CINCINNATI — As an Olympic sponsor for the past 10 years, Procter & Gamble’s focus is on celebrating and supporting the unique journeys athletes take on the road to their Olympic dreams, including the causes they champion and the work they do to drive positive change in their communities.
In the lead up to the Olympic Games Tokyo 2020, P&G was inspired by the selfless actions of Olympic and Paralympic athletes around the world who stepped up and served others. This led P&G to create the Athletes for Good Fund in partnership with the International Olympic Committee (IOC) and International Paralympic Committee (IPC). Its purpose is to honor and fuel the work of Olympic and Paralympic athletes and hopefuls who lend their time, talent, and resources to charitable causes in the areas of Community Impact, Equality & Inclusion, and Environmental Sustainability. For Tokyo 2020, Athletes for Good Fund provided more than $500,000 in grants to help fuel the efforts of the recipients’ charities of choice.
Today, during a virtual panel discussion dubbed “Champions and the Causes They Champion,” co-hosts Olympic Gold Medalist Nastia Liukin (USA, Gymnastics Legend) and Olympic Silver Medalist Gus Kenworthy (Great Britain, Freestyle Skiing) were joined by four athletes who are not only incredible competitors, but also display compassion, humanity, and goodness on and off the field of play. Through their inspiring stories, we learned how each panelist found motivation based on their personal experiences, along with their passion to get involved to create positive change within their communities. Panelists included:
- Mariah Duran*, USA, Skateboarding: Having experienced firsthand the intimidation of competing in a male-dominated sport with few female mentors, Mariah serves as a role model, mentor, and advocate for young girls in skate. Through her work with Skate Like A Girl, she encourages the next generation of girls to continue pursuing their passion.
- Alice Dearing*, Great Britain, Swimming: As the first Black woman to swim for Team Great Britain at any Olympic Games, Alice has experienced the barriers within the sport of swimming that are faced among people of color. Taking matters into her own hands, Alice is a lead ambassador for the Black Swimming Association (BSA), focusing on increasing participation and changing attitudes to attract more Black people to understand the importance of learning to swim.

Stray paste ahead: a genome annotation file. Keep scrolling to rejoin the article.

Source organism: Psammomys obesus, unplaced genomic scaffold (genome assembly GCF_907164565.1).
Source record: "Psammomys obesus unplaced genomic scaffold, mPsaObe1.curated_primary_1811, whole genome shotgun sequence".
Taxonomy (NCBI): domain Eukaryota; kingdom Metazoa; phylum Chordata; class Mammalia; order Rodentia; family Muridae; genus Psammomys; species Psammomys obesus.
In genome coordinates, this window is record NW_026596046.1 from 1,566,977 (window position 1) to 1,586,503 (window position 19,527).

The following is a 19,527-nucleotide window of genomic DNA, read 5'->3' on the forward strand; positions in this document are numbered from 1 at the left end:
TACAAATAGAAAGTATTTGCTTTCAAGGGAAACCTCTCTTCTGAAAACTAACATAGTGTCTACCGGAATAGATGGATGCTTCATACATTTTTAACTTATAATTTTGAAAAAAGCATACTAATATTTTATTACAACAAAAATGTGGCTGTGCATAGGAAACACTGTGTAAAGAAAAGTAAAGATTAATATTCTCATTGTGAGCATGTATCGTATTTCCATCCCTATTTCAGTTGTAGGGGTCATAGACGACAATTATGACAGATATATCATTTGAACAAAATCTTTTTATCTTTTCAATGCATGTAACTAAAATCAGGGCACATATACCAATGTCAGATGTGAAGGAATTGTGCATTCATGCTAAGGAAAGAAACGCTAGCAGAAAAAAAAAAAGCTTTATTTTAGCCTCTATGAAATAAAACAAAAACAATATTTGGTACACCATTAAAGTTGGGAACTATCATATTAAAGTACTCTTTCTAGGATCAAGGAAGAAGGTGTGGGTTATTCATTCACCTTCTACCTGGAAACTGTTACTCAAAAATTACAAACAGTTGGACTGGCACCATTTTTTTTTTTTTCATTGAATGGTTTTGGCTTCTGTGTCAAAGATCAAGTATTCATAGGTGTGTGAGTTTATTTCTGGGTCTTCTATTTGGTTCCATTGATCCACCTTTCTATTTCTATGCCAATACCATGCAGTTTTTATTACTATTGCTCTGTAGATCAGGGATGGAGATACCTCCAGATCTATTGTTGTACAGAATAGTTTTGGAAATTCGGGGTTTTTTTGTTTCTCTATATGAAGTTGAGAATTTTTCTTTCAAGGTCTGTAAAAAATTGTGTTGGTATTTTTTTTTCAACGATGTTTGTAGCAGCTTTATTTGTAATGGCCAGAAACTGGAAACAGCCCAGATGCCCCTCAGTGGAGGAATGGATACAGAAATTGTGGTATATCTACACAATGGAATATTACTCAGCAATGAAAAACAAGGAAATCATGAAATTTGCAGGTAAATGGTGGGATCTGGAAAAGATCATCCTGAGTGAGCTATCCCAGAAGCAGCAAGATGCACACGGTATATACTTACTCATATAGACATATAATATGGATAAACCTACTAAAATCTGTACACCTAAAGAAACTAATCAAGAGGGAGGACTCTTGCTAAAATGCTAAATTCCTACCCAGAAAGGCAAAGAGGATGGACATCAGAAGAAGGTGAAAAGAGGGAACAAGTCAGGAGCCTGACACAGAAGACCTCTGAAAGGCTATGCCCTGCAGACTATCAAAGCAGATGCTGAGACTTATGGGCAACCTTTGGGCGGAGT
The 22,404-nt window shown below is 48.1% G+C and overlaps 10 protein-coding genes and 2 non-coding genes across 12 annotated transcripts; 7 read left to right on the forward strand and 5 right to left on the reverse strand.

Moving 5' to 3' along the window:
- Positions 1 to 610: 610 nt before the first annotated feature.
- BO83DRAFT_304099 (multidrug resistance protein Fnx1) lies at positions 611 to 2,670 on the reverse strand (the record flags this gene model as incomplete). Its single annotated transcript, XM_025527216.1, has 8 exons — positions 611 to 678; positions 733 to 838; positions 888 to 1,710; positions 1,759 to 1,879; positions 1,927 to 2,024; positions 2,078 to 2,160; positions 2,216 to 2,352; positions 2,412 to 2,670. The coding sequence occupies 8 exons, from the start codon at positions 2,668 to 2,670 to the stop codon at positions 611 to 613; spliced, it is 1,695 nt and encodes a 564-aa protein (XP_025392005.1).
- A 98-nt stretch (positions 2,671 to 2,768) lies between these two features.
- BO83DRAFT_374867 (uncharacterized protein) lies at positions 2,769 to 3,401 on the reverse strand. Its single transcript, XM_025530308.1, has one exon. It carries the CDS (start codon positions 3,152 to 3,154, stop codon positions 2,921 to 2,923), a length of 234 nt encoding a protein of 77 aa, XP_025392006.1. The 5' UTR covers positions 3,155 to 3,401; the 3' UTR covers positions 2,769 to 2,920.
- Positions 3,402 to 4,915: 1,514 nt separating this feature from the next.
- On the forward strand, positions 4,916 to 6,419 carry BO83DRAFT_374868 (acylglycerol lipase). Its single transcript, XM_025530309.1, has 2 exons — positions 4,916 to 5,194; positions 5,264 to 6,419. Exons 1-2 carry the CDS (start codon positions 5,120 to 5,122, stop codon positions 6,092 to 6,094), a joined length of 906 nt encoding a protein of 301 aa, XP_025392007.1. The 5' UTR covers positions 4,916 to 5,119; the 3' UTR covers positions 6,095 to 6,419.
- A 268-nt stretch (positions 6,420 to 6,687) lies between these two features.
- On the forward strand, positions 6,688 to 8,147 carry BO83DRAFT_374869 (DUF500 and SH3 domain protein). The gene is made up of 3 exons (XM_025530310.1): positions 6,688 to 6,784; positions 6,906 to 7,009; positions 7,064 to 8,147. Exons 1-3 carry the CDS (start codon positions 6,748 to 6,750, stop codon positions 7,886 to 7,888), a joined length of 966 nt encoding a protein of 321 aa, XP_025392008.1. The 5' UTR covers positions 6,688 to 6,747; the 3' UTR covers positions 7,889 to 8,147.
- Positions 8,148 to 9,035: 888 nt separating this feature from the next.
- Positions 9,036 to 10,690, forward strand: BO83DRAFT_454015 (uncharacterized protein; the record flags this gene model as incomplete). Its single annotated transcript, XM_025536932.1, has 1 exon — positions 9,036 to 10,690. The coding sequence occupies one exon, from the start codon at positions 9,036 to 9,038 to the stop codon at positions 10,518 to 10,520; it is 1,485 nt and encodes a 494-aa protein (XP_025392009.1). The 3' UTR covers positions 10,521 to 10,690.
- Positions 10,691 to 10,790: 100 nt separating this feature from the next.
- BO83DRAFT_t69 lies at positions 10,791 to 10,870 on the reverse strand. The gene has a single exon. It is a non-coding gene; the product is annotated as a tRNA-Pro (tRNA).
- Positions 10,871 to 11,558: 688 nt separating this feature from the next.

- Brian Afanador*, Puerto Rico, Table Tennis: After Hurricane Maria left a devastating effect on Puerto Rico, Brian used his platform as an Olympic athlete to expand awareness to help his community. In collaboration with #Yonomequito Foundation, he has helped to rebuild homes and provide necessities, like food, fresh water, and emergency services to local families in need.
- Erica Sullivan, USA, Swimming: As an openly gay, Asian American swimmer, Erica has stepped up to advocate for intersectional equality in sport. During Tokyo 2020, she used her press conference as an opportunity to bring awareness to minority groups, including the LGBTQ+ community.
“The spirit of the Olympic Games has the power to lift us up and unite us, and these incredible athletes have all taken that spirit beyond the Olympic and Paralympic Movement, and into their communities with a goal of creating positive change,” said host Nastia Liukin. “It’s inspiring to see organizations, like P&G, continuing to celebrate athletes both on and off the field, supporting their efforts to fuel good in communities so others will be inspired to do the same.”
“For me, being an Olympian is much more than just excelling at my sport; it’s also about using my platform to help the next generation of women skaters coming up reach their potential and dream big,” Mariah Duran shared. “I would not be where I am today without the community and experiences I got at Skate Like A Girl. This organization is a prominent voice for gender equality and inclusion in skateboarding and their events, camps and after school programs help make an unreal scenario, real. I am so appreciative of P&G and Athletes for Good for supporting them.”
You can view the full panel conversation here.